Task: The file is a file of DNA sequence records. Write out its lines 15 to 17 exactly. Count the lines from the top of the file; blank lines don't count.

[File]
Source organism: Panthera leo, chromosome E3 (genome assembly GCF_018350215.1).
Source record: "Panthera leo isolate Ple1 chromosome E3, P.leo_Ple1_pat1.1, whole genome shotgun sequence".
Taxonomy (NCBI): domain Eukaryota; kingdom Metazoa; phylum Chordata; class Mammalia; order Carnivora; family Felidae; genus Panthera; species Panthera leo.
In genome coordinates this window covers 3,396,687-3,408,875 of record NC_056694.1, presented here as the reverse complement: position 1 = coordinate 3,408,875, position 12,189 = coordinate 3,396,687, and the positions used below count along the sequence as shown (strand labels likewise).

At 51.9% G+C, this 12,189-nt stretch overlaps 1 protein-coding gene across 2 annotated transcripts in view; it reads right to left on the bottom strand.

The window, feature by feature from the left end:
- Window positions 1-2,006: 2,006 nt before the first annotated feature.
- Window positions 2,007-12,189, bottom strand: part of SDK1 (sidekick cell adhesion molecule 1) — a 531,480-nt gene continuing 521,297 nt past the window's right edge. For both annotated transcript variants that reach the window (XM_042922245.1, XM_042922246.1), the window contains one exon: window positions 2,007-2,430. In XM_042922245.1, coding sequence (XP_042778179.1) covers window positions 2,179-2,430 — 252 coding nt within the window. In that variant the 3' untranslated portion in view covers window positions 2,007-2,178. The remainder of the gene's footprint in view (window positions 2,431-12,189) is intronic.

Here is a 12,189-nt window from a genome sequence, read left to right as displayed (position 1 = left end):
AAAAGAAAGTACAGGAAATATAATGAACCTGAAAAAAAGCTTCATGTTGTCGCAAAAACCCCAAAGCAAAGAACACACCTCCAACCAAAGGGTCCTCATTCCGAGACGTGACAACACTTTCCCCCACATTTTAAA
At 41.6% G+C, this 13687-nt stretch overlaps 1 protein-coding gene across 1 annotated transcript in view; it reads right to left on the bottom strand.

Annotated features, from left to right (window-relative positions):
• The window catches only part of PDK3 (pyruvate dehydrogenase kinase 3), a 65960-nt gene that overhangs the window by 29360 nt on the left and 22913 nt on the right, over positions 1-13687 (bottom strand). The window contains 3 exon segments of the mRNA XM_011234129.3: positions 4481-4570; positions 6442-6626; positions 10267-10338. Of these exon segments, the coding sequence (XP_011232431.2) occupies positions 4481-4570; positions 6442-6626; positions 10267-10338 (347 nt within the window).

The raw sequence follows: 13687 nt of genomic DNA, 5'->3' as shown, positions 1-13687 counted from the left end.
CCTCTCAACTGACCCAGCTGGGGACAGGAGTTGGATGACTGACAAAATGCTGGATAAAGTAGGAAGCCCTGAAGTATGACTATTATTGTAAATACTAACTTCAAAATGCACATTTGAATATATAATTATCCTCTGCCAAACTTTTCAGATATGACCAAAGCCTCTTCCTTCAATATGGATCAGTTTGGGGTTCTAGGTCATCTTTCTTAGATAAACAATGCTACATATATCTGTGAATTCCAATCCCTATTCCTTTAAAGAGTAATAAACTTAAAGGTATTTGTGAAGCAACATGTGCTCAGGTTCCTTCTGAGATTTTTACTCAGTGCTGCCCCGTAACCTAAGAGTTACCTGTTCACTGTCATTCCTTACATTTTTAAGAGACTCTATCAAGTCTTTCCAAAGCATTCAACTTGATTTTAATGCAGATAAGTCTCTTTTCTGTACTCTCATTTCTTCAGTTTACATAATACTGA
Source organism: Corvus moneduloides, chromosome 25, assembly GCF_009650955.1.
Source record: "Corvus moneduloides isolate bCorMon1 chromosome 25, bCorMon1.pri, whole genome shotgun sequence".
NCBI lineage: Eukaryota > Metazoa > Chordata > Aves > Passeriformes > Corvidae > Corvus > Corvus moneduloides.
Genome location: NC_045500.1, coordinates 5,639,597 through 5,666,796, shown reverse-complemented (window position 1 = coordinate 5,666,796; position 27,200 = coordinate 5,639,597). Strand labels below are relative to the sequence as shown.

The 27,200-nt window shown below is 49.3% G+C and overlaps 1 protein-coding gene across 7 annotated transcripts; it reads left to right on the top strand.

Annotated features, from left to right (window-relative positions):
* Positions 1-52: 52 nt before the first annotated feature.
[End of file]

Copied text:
CCTCTCAACTGACCCAGCTGGGGACAGGAGTTGGATGACTGACAAAATGCTGGATAAAGTAGGAAGCCCTGAAGTATGACTATTATTGTAAATACTAACTTCAAAATGCACATTTGAATATATAATTATCCTCTGCCAAACTTTTCAGATATGACCAAAGCCTCTTCCTTCAATATGGATCAGTTTGGGGTTCTAGGTCATCTTTCTTAGATAAACAATGCTACATATATCTGTGAATTCCAATCCCTATTCCTTTAAAGAGTAATAAACTTAAAGGTATTTGTGAAGCAACATGTGCTCAGGTTCCTTCTGAGATTTTTACTCAGTGCTGCCCCGTAACCTAAGAGTTACCTGTTCACTGTCATTCCTTACATTTTTAAGAGACTCTATCAAGTCTTTCCAAAGCATTCAACTTGATTTTAATGCAGATAAGTCTCTTTTCTGTACTCTCATTTCTTCAGTTTACATAATACTGA
Source organism: Corvus moneduloides, chromosome 25, assembly GCF_009650955.1.
Source record: "Corvus moneduloides isolate bCorMon1 chromosome 25, bCorMon1.pri, whole genome shotgun sequence".